Group Wants Heart Attack Warning On Testosterone
WASHINGTON (AP) -- A consumer advocacy group is calling on the Food and Drug Administration to add a bold warning label to popular testosterone drugs for men in light of growing evidence that the hormone treatments can increase the risk of heart attack.
The group Public Citizen says the agency should immediately add a "black box" warning — the most serious type — to all testosterone medications and require manufacturers to warn physicians about a higher risk of heart attack, stroke and death with the treatments.
The FDA announced last month that it was reviewing the safety of drugs like the blockbuster testosterone gel, AndroGel, in light of two recent studies that showed higher rates of cardiovascular problems in men. The agency said its review was first prompted by a U.S. Veterans Affairs study published in November 2013 that showed a 30 percent increase in stroke, heart attack and death among older men taking testosterone.
In January, a federally funded study of 45,000 men suggested testosterone therapy could double the risk of heart attacks in men 65 and older.
But Public Citizen says studies published as early as 2010 should have prompted FDA action.
"It is quite clear that testosterone treatment increases the risks of cardiovascular diseases, including heart attacks," said Dr. Sidney Wolfe, of Public Citizen's health group.
In his petition to the FDA, Wolfe points to an analysis of 27 testosterone trials published last April. The researchers found that while 13 studies funded by drug companies did not show an increase in heart problems, 14 non-industry funded trials showed a two-fold increase in risk in heart problems.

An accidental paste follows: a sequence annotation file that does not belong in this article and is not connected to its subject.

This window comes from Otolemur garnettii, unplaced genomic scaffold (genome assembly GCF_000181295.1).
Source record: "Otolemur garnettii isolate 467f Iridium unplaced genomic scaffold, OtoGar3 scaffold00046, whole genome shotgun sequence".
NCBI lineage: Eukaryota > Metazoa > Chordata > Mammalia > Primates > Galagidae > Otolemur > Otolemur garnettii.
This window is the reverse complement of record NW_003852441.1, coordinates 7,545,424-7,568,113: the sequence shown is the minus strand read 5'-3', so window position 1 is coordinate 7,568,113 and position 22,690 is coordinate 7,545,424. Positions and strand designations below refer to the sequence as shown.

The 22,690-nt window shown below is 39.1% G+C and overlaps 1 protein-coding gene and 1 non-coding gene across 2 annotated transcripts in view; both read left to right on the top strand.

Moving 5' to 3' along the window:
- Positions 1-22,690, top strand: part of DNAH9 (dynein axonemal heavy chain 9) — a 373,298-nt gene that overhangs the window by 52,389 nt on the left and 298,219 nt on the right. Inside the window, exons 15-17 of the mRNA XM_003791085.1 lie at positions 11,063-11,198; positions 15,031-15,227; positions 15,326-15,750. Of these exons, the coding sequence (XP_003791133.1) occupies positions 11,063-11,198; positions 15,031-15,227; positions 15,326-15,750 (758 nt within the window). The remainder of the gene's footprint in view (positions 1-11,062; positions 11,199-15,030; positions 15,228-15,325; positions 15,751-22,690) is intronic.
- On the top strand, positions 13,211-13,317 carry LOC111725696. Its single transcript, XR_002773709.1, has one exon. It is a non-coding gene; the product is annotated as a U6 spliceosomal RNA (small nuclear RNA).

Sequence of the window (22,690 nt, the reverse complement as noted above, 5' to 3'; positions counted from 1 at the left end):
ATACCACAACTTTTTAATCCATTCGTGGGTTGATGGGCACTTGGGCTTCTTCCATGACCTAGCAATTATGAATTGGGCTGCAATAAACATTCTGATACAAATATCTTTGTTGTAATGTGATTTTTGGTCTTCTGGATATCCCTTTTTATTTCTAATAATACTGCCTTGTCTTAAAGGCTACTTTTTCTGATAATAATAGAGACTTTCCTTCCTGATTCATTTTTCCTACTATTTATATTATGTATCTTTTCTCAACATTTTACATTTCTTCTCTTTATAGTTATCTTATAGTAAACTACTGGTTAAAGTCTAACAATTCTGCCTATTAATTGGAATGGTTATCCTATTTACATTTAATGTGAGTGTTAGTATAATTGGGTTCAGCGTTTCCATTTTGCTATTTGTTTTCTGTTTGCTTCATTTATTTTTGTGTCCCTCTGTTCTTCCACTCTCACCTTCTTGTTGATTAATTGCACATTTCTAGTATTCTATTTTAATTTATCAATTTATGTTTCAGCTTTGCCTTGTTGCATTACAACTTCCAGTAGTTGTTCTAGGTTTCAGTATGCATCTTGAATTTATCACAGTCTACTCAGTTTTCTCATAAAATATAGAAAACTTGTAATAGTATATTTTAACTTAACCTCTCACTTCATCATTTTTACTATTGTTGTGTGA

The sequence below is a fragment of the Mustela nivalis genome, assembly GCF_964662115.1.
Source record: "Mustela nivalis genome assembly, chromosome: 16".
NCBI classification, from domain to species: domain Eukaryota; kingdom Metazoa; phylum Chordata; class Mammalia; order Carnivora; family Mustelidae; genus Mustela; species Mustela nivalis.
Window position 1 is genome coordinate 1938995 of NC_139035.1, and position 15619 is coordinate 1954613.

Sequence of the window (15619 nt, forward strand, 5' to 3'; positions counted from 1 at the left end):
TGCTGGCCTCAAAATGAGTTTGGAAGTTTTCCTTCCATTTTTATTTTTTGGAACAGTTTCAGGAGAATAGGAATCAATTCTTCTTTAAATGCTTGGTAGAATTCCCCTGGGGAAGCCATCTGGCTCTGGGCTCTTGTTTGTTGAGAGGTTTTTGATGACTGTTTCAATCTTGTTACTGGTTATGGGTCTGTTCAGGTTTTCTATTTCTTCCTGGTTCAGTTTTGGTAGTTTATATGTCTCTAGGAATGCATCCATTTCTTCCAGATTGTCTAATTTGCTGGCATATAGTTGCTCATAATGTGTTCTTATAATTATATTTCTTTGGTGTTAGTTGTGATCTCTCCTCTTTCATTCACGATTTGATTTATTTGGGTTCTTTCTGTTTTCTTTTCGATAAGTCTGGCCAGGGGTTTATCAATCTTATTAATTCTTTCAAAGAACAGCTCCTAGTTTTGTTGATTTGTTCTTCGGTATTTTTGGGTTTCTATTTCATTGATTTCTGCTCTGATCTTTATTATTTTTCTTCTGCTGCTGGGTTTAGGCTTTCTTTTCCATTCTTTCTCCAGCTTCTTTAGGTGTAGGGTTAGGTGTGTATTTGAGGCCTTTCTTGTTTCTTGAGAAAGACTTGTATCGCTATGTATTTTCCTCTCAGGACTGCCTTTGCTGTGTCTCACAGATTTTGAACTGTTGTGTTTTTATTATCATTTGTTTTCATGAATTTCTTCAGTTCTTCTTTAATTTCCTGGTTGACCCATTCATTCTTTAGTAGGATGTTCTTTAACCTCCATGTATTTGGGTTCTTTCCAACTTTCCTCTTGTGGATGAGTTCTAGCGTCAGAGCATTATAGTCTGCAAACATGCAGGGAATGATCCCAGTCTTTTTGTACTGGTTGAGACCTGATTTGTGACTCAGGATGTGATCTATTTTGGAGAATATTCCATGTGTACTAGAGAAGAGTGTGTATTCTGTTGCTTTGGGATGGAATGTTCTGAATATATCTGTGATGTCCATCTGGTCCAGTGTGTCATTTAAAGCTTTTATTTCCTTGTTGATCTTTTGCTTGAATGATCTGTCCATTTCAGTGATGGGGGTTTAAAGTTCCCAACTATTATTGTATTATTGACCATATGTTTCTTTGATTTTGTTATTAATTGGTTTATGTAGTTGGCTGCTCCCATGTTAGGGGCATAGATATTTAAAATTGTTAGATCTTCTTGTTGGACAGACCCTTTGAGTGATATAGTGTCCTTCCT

In addition to the boxed warning, Public Citizen wants the agency to delay an approval decision on an experimental, long-acting testosterone injection called Aveed. The agency is scheduled to make a decision on the Endo Pharmaceuticals drug by Feb. 28.
Public Citizen's petition comes amid a marketing blitz for testosterone gels, patches and injections targeting men who report fatigue, low sex drive or other symptoms commonly associated with aging.
U.S. prescriptions for testosterone therapies have increased more than five-fold in recent years, with sales over $1.6 billion.
FDA labeling on the drugs indicates they are only to be used for men who have abnormally low testosterone caused by a medical condition.
But the latest advertising push by drugmakers is for easy-to-use gels and patches that are aimed at a much broader population of otherwise healthy older men with low levels of testosterone, the male hormone that begins to decline in the body after age 40.
Drugmakers and many doctors claim testosterone therapy can reverse some unpleasant side effects of aging — ranging from insomnia to erectile dysfunction. Those claims are mostly based on short-term studies.
The top-selling product in the field is Abbvie's Androgel, which is applied to the shoulders and arms. Watson Pharmaceuticals markets the Androderm patch, which slowly releases testosterone into the bloodstream. Fortesta is another testosterone gel from Endo Pharmaceuticals, and Eli Lilly's Axiron is an underarm gel that rolls on like deodorant.